Imagine if they advertised “Aspartame – tastes good and it won’t kill you, so you should eat more!”

The bottom line is that these chemicals do not help weight loss.  They may actually cause weight gain.  These artificial chemicals may cause cravings that may induce over-eating of sweet foods.  By continually eating sweet foods, even if they have no calories, may lead us to crave other sweet foods that may contain sugar or starches.

The strongest proof of the failure of artificial sweeteners comes from 2 recently completed randomized trials.  In “A Randomized Trial of Sugar-Sweetened Beverages and Adolescent Body Weight” 224 overweight adolescents were divided by random into two groups.  One group was given a year’s worth of water and diet drinks to consume.

At the end of 2 years, it is clear that the diet soda (experimental) group was consuming less sugar than the regular (control) group.  That’s good.  However, if you look at the weight gain, there is no significant difference between the two groups.

In the very same issue of the New England Journal of Medicine, there was another trial reported “A Trial of Sugar-free or Sugar-Sweetened Beverages and Body Weight in Children“.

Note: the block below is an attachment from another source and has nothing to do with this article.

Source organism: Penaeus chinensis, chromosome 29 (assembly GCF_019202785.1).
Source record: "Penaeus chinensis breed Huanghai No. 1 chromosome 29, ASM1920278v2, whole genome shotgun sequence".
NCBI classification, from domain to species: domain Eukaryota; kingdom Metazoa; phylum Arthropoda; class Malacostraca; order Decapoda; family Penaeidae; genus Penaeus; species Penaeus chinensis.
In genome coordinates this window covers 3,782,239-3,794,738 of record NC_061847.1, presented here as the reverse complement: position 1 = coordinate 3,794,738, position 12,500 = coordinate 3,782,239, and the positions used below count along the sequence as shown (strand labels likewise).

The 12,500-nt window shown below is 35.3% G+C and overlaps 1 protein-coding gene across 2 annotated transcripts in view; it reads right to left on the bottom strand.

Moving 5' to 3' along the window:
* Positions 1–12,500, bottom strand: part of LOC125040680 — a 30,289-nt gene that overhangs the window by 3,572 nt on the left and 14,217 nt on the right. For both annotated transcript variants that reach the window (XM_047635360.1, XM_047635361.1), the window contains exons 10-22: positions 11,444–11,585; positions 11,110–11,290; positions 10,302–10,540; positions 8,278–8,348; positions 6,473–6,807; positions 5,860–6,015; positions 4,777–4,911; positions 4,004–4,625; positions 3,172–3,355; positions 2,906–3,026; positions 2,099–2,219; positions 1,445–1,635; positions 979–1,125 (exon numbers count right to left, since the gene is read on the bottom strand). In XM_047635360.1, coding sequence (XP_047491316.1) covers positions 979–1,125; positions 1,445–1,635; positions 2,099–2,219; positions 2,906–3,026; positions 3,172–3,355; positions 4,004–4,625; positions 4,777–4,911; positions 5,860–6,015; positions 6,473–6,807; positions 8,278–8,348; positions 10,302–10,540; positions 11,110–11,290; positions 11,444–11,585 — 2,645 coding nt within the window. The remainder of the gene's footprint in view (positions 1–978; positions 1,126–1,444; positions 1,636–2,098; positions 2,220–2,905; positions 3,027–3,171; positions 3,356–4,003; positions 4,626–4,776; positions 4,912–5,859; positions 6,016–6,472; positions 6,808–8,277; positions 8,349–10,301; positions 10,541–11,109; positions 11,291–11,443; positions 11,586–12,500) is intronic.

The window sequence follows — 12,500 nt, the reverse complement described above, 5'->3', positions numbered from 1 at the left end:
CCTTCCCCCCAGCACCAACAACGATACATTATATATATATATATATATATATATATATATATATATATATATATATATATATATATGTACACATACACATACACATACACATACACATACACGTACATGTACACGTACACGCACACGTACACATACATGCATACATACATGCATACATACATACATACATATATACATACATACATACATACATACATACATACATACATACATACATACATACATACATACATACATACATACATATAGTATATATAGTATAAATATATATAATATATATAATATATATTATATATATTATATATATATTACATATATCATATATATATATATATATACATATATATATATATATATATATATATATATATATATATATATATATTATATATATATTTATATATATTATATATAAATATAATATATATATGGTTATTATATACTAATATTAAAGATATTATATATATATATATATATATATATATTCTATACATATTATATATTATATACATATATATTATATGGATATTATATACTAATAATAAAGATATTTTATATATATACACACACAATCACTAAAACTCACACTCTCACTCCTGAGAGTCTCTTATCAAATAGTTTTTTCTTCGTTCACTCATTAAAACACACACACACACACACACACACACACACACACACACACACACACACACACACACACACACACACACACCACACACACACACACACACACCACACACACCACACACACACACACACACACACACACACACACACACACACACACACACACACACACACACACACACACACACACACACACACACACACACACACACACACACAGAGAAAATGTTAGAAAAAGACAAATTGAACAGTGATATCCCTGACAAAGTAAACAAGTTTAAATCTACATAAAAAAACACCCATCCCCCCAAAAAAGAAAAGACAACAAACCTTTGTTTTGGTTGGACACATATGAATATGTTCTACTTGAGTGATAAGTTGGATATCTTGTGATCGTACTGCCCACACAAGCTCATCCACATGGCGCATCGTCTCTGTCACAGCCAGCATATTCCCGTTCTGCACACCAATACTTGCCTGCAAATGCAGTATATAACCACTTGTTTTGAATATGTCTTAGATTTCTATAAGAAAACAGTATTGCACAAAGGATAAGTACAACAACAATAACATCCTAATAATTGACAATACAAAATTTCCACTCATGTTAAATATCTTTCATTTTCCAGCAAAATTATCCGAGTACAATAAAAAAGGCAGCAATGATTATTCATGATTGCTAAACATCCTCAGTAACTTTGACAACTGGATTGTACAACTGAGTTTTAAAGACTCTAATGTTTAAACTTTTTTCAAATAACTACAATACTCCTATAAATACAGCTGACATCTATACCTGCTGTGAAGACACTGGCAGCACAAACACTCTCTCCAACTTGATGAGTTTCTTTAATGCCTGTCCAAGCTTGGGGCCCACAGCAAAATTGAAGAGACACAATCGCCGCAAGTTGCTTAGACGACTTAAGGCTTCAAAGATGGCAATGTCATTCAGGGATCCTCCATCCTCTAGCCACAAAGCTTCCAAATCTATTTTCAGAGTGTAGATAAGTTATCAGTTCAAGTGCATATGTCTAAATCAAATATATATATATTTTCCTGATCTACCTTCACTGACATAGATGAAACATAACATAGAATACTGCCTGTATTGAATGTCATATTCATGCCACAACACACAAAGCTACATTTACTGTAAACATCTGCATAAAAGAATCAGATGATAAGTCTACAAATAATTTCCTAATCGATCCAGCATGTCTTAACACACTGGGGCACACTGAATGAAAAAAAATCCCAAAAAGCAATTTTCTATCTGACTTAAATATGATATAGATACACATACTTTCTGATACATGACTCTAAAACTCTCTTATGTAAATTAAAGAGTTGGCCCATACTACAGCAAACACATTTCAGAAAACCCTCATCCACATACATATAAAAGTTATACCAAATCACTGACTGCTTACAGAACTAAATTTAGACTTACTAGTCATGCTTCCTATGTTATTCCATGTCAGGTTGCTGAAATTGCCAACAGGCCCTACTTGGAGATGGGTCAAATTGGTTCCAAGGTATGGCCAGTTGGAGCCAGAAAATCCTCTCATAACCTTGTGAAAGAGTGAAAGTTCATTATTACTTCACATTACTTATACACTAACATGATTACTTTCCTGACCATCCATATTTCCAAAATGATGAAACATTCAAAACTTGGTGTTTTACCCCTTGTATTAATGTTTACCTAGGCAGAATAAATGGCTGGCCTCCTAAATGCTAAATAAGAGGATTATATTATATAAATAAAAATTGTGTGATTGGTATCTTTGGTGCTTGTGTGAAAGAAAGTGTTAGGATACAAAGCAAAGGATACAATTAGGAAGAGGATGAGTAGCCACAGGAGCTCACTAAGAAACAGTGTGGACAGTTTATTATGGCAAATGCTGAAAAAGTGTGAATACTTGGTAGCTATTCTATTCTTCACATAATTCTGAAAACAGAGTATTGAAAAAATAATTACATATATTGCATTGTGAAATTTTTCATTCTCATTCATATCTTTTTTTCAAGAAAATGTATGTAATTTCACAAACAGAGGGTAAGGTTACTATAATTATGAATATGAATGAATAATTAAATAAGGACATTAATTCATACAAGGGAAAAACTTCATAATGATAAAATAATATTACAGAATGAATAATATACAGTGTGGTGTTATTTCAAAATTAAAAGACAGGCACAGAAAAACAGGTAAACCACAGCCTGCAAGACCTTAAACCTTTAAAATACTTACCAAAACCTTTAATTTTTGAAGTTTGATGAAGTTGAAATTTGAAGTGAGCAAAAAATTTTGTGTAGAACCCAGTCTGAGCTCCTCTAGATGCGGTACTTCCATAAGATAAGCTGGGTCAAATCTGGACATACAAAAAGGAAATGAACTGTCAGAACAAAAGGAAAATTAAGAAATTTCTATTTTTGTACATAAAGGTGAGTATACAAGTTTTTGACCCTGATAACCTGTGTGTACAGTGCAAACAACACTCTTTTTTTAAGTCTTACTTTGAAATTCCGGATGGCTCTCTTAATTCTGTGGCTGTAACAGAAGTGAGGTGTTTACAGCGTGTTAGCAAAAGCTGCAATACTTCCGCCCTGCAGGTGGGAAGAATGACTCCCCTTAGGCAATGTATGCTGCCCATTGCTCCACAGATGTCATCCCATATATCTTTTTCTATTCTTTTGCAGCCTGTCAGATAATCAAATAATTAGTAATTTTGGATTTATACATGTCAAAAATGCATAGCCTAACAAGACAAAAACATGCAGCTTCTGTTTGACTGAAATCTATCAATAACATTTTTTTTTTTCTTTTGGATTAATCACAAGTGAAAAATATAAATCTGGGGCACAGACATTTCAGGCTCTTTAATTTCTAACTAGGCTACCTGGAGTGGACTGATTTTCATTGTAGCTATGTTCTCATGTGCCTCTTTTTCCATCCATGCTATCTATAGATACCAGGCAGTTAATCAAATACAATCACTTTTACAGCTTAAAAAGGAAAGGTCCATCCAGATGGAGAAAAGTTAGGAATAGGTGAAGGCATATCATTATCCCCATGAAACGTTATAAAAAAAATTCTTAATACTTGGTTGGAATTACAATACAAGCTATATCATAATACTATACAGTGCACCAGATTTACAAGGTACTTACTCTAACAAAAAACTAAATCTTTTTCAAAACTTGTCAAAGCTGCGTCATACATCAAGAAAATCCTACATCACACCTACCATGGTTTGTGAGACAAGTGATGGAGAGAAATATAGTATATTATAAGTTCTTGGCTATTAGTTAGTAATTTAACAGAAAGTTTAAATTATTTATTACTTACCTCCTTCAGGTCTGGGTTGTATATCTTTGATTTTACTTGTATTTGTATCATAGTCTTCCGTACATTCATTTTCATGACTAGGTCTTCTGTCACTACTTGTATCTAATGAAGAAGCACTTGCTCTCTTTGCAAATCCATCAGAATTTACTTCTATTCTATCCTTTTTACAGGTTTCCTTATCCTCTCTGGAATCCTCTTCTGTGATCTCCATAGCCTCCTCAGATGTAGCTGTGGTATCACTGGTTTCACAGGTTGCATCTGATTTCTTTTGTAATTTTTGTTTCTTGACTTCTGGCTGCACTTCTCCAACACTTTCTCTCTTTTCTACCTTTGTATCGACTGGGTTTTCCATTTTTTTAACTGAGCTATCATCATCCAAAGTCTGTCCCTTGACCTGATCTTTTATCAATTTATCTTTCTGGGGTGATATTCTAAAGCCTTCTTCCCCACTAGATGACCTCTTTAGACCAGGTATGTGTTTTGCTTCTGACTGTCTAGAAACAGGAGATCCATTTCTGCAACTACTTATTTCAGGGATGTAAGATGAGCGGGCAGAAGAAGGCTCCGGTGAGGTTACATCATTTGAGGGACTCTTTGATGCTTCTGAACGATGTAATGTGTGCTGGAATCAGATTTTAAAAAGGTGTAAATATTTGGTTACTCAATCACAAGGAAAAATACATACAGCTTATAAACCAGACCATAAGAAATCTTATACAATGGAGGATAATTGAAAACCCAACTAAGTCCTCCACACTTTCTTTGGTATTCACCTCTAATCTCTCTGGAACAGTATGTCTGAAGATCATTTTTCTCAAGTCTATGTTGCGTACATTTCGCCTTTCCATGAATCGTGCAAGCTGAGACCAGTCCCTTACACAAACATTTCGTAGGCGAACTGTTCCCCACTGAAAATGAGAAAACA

A group of 641 normal weight children were randomly assigned to continue drinking as previously, or switched to diet sodas.

In this case, there was a statistically significant difference between the 2 groups.  However, the difference in weight gain is not as dramatic as many hoped.  The diet soda group weighed about 1 kg (2.2 lbs) less at the end of 18 months.

So, yes, drinking diet soda will reduce sugar intake.  But no, it will not help reduce your weight very much.  This, of course, you already knew.  Consider all the people you see drinking diet sodas.  Do you know anybody at all who has said that drinking diet soda made them lose a lot of weight?

Undoubtedly, their sugar intake was reduced.  But their weight was not.  This is true for everybody.  This is common sense, which doesn’t seem so common in academic medicine or nutrition.  Weight aside, it is also possible that drinking diet soda may be associated with health problems.

At the March 2014 American College of Cardiology meeting, data was presented that showed an association between drinking diet soda and heart disease.  Following 59,614 women over 8.7 years in the Women’s Health Initiative Observational Study, there was a 30% increase risk of cardiovascular events (heart attacks and strokes) in those drinking 2 or more diet drinks daily.

This certainly does not prove that diet drinks cause heart disease.  This is an observational study and cannot be used to show causation.  You cannot prove that diet sodas are bad for you.  However, it is very strong evidence against the presumption that diet drinks are good for you.  So why would the ADA and AHA endorse something that is certainly not good for you?  I have a guess – it starts with M and rhymes with honey.  Also known as filthy lucre.